are tasked with gaining concessions from debt holders and organized labor by February 17. If major cuts aren't achieved, the struggling Detroit automakers risk having to pay back the $17.4 billion
in government loans that have helped keep the companies solvent. UAW
President Ron Gettelfinger told Automotive News
that any concessions won't include wage cuts. The Ron points out that Toyota
workers at Georgetown average $30 per hour in wages and bonuses, or $2 more than tenured UAW workers. Though the union's $28 per hour wage is likely safe, generous blue collar health care benefits may not be. Pension costs are likely to decrease as well, as part of the loan agreement calls for half the retiree health care trust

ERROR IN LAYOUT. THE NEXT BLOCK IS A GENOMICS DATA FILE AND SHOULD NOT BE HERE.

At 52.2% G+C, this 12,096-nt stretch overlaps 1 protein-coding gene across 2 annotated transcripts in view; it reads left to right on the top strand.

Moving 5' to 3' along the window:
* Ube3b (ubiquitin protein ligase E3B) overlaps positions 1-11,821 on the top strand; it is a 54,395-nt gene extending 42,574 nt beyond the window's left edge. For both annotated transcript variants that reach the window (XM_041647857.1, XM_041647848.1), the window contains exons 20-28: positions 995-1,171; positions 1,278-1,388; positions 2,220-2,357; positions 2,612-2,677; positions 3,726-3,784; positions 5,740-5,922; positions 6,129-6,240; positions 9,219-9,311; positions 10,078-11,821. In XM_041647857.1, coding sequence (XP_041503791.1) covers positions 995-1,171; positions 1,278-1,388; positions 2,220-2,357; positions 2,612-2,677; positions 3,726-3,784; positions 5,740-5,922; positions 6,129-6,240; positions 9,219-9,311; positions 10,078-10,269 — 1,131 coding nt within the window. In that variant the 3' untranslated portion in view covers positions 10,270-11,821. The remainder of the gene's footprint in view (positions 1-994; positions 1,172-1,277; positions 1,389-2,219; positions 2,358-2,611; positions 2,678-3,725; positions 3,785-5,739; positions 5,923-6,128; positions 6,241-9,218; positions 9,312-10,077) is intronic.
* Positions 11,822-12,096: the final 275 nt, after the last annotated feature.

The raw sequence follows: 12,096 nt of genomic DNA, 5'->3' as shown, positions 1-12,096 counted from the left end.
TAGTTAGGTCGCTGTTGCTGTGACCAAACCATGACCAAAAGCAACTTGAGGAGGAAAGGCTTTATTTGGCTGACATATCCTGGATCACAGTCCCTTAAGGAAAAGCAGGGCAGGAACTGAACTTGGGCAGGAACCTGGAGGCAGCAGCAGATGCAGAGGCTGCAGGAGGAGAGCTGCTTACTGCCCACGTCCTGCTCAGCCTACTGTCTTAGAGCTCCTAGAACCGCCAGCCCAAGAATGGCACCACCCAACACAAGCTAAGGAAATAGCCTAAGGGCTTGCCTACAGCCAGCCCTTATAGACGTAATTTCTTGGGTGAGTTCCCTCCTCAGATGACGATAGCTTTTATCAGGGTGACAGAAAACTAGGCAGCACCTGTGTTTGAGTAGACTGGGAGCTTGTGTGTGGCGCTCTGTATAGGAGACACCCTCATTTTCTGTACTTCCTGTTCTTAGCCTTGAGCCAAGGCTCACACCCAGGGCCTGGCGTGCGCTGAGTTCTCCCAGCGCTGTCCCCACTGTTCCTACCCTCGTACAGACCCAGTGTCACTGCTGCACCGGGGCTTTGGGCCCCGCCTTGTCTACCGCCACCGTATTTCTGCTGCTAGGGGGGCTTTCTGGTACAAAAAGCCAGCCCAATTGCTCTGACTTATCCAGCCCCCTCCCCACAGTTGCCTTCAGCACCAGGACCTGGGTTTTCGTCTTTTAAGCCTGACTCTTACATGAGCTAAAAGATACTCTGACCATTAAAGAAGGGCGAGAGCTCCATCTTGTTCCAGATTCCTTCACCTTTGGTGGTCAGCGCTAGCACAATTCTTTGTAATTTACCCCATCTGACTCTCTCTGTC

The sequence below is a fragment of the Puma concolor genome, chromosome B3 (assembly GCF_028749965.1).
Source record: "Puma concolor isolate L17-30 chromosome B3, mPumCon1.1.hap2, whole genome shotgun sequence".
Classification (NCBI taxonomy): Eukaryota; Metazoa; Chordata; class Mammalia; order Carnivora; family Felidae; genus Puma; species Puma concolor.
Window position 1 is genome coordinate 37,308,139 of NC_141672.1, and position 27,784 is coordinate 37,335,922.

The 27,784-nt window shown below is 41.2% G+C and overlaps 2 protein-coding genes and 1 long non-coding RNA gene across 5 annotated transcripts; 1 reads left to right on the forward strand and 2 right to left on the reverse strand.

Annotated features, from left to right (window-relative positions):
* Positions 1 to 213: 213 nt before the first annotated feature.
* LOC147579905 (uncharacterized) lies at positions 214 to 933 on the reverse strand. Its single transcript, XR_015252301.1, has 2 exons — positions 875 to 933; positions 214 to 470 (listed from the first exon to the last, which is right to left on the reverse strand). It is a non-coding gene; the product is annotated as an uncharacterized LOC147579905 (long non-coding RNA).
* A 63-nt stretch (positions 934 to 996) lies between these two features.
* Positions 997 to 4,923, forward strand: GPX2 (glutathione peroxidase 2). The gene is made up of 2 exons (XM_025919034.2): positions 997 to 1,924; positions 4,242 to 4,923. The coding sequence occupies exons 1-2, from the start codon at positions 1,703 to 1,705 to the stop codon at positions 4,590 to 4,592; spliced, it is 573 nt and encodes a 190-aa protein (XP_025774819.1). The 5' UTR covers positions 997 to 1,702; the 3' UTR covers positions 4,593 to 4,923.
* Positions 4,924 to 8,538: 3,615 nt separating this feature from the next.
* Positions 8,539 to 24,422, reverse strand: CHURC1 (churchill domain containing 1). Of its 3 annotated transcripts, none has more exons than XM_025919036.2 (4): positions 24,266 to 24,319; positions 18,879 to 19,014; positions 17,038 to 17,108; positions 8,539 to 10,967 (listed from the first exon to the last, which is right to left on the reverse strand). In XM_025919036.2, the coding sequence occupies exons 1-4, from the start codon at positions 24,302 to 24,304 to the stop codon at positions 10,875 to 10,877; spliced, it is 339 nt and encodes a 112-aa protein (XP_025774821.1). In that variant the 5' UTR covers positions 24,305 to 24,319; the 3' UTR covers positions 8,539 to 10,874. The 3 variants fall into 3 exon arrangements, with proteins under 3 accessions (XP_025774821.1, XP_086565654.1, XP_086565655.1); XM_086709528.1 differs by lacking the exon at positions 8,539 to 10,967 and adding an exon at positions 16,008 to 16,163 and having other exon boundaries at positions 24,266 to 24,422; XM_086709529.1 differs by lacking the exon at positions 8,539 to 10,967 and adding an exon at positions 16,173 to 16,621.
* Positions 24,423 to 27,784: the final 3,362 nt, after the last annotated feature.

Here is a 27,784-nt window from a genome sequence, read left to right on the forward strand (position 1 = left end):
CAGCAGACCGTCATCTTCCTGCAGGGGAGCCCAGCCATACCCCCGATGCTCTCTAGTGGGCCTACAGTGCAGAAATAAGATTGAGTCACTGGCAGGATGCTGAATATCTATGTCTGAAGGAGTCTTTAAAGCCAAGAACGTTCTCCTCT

to be paid for with equity instead of cash.
Gettelfinger has recently questioned whether it was possible to agree to concessions in time for perceived February 17 deadline, but now he sayst that he fully expects the UAW, GM
, and Chrysler to have "laid out ground work" to satisfy its portion of the loan deal.
[Source: Automotive News
, subs req'd]